Catalytic reforming is also an important process for the chemical industry because of the great and expanding demand for aromatic hydrocarbons for use in the manufacture of various chemical products such as synthetic fibers, insecticides, adhesives, detergents, plastics, synthetic rubbers, pharmaceutical products, high octane gasoline, perfumes, drying oils, ion-exchange resins, and various other products well known to those skilled in the art. One example of this demand is in the area of chlorination of benzene to given chlorobenzene which is then used to prepare phenol by hydrolysis with sodium hydroxide. The chief use for phenol is in the manufacture of phenol-formaldehyde resins and plastics. Another route to phenol uses cumene as a starting material and involves the oxidation of cumene by air to cumene hydroperoxide which can then be decomposed to phenol and acetone by the action of an appropriate acid. The demand for ethylbenzene is primarily derived from its use to manufacture styrene by selective dehydrogenation; styrene is in turn used to make styrene-butadiene rubber and polystyrene. Ortho-xylene is typically oxidized to phthalic anhydride by reaction in vapor phase with air in the presence of a vanadium pentoxide catalyst. Phthalic anhydride is in turn used for production of plasticizers, polyesters and resins. The demand for para-xylene is caused primarily by its use in the manufacture of terephthalic acid or dimethylterephthalate which in turn is reacted with ethylene glycol and polymerized to yield polyester fibers. Substantial demand for benzene also is associated with its use to produce aniline, Nylon, maleic anhydride, solvents and the like petrochemical products. Toluene, on the other hand, is not, at least relative to benzene and the C.sub.8 aromatics, in great demand in the petrochemical industry as a basic building block chemical; consequently, substantial quantities of toluene are hydrodealkylated to benzene or disproportionated to benzene and xylene. Another use for toluene is associated with the transalkylation of trimethylbenzene with toluene to yield xylene.
Responsive to this demand for these aromatic products, the art has developed and industry has utilized a number of alternative methods to produce them in commercial quantities. One response has been the construction of a significant numer of catalytic reformers dedicated to the production of aromatic hydrocarbons for use as feedstocks for the production of chemicals. As is the case with most catalytic processes, the principal measure of effectiveness for catalytic reforming involves the ability of the process to convert the feedstocks to the desired products over extended periods of time with minimum interference of side reactions.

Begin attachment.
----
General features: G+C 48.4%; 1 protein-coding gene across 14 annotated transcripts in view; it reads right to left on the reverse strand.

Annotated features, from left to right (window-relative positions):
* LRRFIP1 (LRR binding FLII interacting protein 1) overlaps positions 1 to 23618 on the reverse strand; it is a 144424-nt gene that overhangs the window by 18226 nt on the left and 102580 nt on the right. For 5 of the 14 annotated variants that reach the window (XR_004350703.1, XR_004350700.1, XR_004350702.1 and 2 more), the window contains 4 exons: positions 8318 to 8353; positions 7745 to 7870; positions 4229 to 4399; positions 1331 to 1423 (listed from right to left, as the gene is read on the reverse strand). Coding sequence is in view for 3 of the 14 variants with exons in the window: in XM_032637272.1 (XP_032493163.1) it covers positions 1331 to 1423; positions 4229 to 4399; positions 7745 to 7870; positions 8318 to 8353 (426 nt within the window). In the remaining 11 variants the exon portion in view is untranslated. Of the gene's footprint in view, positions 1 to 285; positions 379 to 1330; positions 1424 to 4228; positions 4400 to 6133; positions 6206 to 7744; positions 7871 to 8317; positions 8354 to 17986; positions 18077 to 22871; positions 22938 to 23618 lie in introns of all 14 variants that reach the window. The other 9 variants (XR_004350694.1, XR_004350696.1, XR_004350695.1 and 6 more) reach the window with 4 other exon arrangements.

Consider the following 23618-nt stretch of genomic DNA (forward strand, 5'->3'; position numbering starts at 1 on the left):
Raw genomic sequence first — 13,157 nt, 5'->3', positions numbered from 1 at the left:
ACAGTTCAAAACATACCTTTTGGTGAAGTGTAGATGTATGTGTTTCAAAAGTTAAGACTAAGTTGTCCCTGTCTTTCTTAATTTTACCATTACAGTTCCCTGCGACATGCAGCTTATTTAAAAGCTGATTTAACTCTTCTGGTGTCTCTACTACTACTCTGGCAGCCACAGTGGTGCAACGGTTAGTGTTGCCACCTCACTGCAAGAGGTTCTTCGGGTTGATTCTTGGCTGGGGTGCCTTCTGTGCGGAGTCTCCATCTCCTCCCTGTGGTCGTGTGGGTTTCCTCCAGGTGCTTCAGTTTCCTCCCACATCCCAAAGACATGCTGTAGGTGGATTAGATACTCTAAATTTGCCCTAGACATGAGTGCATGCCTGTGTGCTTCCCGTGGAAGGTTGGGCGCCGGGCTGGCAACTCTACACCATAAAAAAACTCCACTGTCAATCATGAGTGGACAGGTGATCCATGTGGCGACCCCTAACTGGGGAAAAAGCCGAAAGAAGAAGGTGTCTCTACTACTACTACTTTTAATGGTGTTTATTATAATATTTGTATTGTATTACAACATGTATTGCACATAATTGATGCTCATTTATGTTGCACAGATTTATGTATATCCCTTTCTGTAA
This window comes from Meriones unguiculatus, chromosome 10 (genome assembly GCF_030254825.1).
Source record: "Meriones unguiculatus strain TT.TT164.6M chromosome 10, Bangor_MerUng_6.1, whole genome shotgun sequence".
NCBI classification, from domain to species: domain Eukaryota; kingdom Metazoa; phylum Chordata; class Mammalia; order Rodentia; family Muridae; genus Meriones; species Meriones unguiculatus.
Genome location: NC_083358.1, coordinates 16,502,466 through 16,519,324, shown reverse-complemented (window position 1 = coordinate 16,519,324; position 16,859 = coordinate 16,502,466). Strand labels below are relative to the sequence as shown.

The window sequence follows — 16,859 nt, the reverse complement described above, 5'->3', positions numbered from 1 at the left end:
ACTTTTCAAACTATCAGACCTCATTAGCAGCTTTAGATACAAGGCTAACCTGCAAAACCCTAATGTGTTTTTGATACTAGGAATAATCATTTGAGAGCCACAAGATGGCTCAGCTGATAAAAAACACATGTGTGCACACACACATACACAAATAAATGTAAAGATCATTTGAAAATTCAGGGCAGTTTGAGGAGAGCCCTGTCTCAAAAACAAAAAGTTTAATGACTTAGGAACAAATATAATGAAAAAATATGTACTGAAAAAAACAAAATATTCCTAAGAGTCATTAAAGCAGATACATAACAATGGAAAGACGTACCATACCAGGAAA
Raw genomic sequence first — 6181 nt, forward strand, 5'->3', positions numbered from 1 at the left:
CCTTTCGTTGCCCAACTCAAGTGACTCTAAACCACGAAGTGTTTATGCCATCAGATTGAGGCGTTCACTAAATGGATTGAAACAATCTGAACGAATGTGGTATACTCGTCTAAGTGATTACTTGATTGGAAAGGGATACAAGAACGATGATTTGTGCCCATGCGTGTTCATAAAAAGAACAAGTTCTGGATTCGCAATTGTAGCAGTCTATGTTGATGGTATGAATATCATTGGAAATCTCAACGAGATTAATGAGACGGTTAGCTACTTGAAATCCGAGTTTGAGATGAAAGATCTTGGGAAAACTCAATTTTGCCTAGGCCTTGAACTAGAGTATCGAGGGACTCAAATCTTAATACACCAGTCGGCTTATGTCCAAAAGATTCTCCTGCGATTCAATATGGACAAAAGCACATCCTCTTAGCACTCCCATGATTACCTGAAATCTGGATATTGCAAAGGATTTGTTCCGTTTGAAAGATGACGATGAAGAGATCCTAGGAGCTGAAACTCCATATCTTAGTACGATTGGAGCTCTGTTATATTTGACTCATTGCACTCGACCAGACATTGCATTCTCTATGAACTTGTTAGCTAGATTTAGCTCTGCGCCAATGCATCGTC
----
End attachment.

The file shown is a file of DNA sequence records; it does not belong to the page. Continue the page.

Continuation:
The dehydrogenation of cyclohexane and alkylcyclohexanes to benzene and alkylbenzenes is the most thermodynamically favorable type of aromatization reaction of catalytic reforming. This means that dehydrogenation of cyclohexanes can yield a higher ratio of (aromatic product/nonaromatic reactant) than either of the other two types of aromatization reactions at a given reaction temperature and pressure. Moreover, the dehydrogenation of cyclohexanes is the fastest of the three aromatization reactions. As a consequence of these thermodynamic and kinetic considerations, the selectivity for the dehydrogenation of cyclohexanes is higher than that for dehydroisomerization or dehydrocyclization. Dehydroisomerization of alkylcyclopentanes is somewhat less favored, both thermodynamically and kinetically. Its selectivity, although generally high, is lower than that for dehydrogenation. Dehydrocyclization of paraffins is much less favored both thermodynamically and kinetically. In conventional reforming, its selectivity is much lower than that for the other two aromatization reactions.
It is well known that the naphthenic hydrocarbons having C.sub.6 -rings can be easily and quite selectively dehydrogenated to the corresponding aromatic hydrocarbons with good conversion and yields. The naphthenes having C.sub.5 -rings, on the other hand, cannot be so converted by dehydrogenation alone. In the first place, they are much more susceptible to cracking. In the second place, the reaction of the C.sub.5 -ring naphthenes to aromatics is not a simple dehydrogenation. Thus, the selective dehydrogenation of C.sub.6 -ring naphthenes in the presence of alkyl C.sub.5 -ring naphthenes with nonacidic platinum catalysts has been extensively investigated with the conclusion that the reaction is sufficiently specific to the C.sub.6 -ring naphthenes to be useful as an analytical tool for determining the concentration of C.sub.6 -ring naphthenes.
The present invention uses a catalyst comprising a large-pore zeolite, an alkaline earth metal selected from the group consisting of barium, strontium and calcium and a Group VIII metal to dehydroisomerize alkylcyclopentanes. The alkylcyclopentanes are contacted with a catalyst comprising a large-pore zeolite (preferably type L zeolite), at least one Group VIII metal (preferably platinum); and an alkaline earth metal selected from the group consisting of barium, strontium and calcium (preferably barium).